In terms of carbon emissions, cement and the resulting concrete are some of the most environmentally poor products. Traditional manufacturing is energy intensive and produces large amounts of carbon dioxide. It is estimated that cement production globally is responsible for around five percent of all greenhouse gas emissions.
In an attempt to tackle this issue directly, Qatar Foundation subsidiary Msheireb Properties has sought a viable alternative and is now operating an onsite concrete batching plant at its Downtown Doha project.
The company says that the new facility will cut the distance traveled by supply trucks by nearly half, from 3.9 million kilometers per year to 1.4 million, which should reduce CO2 emissions by 4,551 metric tons annually. The concrete produced at the plant uses a furnace residue, known as ground granulated blast-furnace slag (GGBS), which is a byproduct of iron and steel production and may otherwise be discarded.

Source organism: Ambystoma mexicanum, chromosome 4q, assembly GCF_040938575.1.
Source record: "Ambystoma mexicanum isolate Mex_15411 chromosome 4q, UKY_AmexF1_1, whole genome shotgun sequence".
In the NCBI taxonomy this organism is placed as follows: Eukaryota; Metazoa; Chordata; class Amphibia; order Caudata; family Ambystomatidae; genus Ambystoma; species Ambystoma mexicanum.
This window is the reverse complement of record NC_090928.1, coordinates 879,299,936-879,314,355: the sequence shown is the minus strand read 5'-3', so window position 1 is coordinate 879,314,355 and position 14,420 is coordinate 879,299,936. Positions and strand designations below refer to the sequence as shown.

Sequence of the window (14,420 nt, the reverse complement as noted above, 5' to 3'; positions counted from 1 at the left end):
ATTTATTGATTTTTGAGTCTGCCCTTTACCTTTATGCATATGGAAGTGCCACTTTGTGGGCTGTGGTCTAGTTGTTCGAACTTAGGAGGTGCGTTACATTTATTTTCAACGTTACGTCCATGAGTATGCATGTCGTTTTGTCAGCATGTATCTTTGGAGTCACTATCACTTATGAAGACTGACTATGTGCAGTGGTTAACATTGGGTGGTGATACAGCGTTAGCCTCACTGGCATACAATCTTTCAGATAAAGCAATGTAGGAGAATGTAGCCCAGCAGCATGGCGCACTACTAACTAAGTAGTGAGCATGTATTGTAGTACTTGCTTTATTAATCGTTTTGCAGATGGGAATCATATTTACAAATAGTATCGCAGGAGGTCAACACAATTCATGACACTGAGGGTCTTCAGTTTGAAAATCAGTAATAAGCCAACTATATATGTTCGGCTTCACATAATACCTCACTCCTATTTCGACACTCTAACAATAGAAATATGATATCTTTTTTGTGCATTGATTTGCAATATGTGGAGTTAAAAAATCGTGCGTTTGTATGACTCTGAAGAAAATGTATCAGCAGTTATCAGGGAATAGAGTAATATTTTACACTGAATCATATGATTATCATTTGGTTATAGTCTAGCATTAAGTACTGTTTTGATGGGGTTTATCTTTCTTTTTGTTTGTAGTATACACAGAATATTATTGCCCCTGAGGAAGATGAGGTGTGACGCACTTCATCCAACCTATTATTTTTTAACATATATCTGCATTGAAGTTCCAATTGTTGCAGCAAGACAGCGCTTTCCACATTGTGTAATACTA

GGBS can replace up to 70 percent of the conventional cement in the concrete mixing process.
The resulting mix uses significantly less energy during production, produces fewer harmful emissions, is stronger, and emits less heat while curing than conventional concrete. This in turn reduces the need for cooling to maintain concrete at a stable temperature during transportation and pouring over the summer months, enabling more efficient, round-the-clock, operating.
Mohammed Al Marri, Chief Officer of Design and Delivery at Msheireb, said: “Msheireb Downtown Doha aims to be sustainable both in its construction and operation. That is why we are prioritizing investments in the most advanced and environmentally friendly building techniques.”